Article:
One of the biggest secrets of The Music Man Project is to keep it purely about the music. When I started teaching two decades ago, I had no training in disabilities, syndromes, behaviours, medication, social care or even clinical Music Therapy. This was actually the key to my early success. I taught the individual rather than the disability with higher expectations than some of my more experienced and qualified colleagues. I had enough ignorance to forge my own path!
Music education for its own sake remains vitally important. We train our students to be musicians rather than attempt to correct anything. However, it is clear that this mini musical empire has become incredibly important for families on a far deeper level than just musical achievement.
I recall one particular testimonial from a parent back in 2012 when I was about to take the plunge and go full-time with Southend Mencap. I had been running the weekly music school for many years but had no idea about the impact we were making. This line still chokes me up every time I read it:
“I can only say that without music school, my daughter would still be sitting in the corner of the lounge, getting more fearful and frustrated with life, leading me into a deeper and darker place wondering if there was ever going to be any good come into hers or my life.”
I adore my students and their families, and I am continually astounded by their resilience, determination and demonstration of love in all its many forms over a lifetime. This blog, along with the Music Man Project Podcast, websites and our social media platforms can play an important role in supporting families in hours of need – a fulcrum for parents as they and their children get older.
I originally conceived the song Have You Ever Stopped to Think while performing with the Music Man Project UK Ambassadors at a Primary School. I looked across at my amazing students entertaining 500 school children with confidence and charisma. The children were treating them like rock stars. I thought to myself, “Wow, this is why I was put on the earth!”. I rushed home to commit the following lyrics to paper:
Have you ever stopped to think why you were put on the earth?
Have you ever stopped to think and find you question your worth?
What role you play right here today and don’t know what to say?
For the Music Man Project family, the answers to these questions come later in the song:
This is why we’re here today, showing you what we can do
How we love to sing and play, hoping to inspire you
So, you know why we’re here
Our students all have their own unique backstories which I love to talk about whenever I get the chance. My interviews with parents for The Music Man Project Podcast inspired me to explore new ways to record their incredible journeys for future generations. Perhaps their stories of survival and hope would be as inspirational to other people as they are to me?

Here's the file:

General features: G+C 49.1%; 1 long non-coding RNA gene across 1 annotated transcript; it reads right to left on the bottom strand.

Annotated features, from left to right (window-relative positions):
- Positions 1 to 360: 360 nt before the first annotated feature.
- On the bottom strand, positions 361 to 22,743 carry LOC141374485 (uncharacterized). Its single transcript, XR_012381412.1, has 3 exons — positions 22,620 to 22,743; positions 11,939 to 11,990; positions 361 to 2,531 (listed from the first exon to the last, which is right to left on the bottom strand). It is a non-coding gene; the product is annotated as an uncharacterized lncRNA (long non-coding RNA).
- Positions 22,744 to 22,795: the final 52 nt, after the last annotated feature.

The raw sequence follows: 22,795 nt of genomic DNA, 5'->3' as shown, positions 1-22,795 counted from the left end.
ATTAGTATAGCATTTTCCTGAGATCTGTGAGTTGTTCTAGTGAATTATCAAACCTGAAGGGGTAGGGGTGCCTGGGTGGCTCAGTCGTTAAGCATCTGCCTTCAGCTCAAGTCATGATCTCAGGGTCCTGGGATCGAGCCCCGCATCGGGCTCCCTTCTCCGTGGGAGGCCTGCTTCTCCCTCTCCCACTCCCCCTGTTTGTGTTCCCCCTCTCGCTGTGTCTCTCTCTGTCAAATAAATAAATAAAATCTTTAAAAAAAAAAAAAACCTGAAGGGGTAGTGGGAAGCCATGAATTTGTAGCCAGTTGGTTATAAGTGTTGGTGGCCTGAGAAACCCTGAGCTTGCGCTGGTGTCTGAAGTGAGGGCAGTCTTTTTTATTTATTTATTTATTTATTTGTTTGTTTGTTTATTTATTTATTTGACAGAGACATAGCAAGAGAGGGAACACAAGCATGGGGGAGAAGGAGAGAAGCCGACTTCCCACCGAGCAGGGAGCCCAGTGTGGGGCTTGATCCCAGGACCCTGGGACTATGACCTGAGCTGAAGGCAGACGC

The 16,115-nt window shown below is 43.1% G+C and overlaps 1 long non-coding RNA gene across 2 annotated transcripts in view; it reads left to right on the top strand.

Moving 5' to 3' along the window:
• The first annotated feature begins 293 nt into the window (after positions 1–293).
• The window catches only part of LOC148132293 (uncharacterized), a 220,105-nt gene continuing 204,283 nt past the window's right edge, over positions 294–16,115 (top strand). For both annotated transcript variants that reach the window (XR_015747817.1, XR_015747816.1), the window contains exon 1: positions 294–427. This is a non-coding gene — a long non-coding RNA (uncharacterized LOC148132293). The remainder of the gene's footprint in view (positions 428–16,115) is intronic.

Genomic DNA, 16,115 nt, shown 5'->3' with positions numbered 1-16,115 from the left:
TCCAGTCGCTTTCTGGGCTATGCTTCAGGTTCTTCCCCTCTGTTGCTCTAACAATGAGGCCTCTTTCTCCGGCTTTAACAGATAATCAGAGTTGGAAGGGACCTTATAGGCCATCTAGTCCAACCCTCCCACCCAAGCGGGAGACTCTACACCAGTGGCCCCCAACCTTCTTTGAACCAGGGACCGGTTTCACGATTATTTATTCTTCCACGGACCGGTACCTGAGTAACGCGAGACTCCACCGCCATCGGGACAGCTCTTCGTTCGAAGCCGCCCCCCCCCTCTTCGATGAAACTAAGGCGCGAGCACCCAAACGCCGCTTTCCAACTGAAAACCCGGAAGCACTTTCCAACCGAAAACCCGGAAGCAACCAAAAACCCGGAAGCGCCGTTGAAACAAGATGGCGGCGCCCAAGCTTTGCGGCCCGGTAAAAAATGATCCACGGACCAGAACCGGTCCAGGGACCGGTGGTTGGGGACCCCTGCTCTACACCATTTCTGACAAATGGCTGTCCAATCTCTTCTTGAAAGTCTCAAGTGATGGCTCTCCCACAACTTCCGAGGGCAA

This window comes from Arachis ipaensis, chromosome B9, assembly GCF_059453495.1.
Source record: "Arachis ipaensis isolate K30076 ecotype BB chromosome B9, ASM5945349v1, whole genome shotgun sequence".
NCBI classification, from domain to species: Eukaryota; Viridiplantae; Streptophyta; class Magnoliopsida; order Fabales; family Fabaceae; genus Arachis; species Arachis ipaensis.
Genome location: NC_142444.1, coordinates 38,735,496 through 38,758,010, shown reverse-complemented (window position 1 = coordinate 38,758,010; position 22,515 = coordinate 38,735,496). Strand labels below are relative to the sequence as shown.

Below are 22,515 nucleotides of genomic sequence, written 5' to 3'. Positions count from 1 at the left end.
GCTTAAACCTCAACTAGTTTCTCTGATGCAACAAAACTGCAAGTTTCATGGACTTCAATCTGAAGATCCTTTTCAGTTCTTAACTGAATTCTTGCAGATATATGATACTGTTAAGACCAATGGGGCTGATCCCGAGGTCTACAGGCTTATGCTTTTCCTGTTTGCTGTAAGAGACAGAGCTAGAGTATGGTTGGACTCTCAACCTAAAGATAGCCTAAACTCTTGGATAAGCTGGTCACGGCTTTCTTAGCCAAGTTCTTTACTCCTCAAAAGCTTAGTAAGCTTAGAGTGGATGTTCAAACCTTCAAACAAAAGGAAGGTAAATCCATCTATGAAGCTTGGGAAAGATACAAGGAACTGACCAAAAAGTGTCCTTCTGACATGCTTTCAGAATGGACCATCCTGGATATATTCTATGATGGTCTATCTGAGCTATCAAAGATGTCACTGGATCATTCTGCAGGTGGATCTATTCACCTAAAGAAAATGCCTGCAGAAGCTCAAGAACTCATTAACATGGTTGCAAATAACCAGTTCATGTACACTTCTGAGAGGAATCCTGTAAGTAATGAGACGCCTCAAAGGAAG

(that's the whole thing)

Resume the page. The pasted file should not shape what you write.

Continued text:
Nowadays a song is not a song without a video. We are dominated by screens, and creative artists compete to get their content noticed amid millions of videos uploaded to social media and YouTube every day. I thought a series of images of Music Man Project students as babies set to my new song could be a fitting way to tell their stories. I had no expertise in this area and would usually enlist the help of our resident film-maker Paul Carpenter. But this felt more personal. I had time to explore video editing during lockdown so, partly for my own amusement, I gave it a go.
I enlisted the help of my singer and flugelhorn-playing wife Sarah, along with MMP podcast producer, bassist and volunteer Jon Weber and our musical arranger Al Steele. We recorded the song during lockdown between three households and two countries (England and Wales). Jon produced the piano and vocal recording before passing it to Al to arrange and record for strings and to produce the final edit. As I have described in a previous blog, there is nothing more exhilarating for a songwriter than to receive a recorded arrangement of your music from Al Steele. This track was no exception. His arrangement of my music was the perfect backdrop to tell the stories of our students for the digital era.
I invited parents to send in pictures of their children as babies with a sentence or two about their particular prognosis. I was moved to tears as I read each account. I struggled to include all the baby photos in the video, let alone their detailed stories. I selected a few examples for inclusion and promised to share the others through my blogs and podcasts.
As the years pass and families die out, many of our amazing musicians will not be able to tell their life stories and they will be lost forever. We must not let this happen. Please share my little video as much as you can to keep these true stories alive for future generations.
Please read my next blog “The Stories Behind the Babies 1” to begin. For many these stories will be familiar and for others they will be surprising or even shocking.
As the song goes:
When you find your purpose, you can turn the dark to light.